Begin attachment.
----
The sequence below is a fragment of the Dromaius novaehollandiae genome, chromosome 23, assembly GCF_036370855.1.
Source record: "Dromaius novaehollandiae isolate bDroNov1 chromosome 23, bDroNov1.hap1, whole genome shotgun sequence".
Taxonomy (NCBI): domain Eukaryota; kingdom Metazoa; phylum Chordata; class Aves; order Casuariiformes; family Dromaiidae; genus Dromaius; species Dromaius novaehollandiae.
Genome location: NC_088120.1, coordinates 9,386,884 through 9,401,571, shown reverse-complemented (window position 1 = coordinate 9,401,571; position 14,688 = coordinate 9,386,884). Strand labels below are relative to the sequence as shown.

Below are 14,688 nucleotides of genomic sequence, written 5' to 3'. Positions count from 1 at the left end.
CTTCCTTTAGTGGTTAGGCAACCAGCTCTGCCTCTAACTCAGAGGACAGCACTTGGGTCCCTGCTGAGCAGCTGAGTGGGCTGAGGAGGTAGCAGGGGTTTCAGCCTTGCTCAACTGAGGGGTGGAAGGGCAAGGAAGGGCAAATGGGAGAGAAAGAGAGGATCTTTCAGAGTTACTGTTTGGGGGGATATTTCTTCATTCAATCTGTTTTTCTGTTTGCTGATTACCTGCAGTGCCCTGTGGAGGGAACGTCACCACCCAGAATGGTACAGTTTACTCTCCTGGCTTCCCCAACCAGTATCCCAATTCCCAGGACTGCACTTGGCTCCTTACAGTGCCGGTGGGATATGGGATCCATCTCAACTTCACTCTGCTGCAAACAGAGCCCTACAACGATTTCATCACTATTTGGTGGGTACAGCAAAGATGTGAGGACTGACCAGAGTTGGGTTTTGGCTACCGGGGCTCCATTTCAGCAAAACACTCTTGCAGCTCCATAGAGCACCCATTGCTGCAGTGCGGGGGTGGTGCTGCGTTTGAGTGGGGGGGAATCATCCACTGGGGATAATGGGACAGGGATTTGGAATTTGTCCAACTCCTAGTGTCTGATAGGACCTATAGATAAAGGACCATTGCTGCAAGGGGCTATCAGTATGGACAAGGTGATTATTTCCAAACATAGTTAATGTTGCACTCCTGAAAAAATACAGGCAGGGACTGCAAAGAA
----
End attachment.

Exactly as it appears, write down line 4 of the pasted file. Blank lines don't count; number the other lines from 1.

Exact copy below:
Genome location: NC_088120.1, coordinates 9,386,884 through 9,401,571, shown reverse-complemented (window position 1 = coordinate 9,401,571; position 14,688 = coordinate 9,386,884). Strand labels below are relative to the sequence as shown.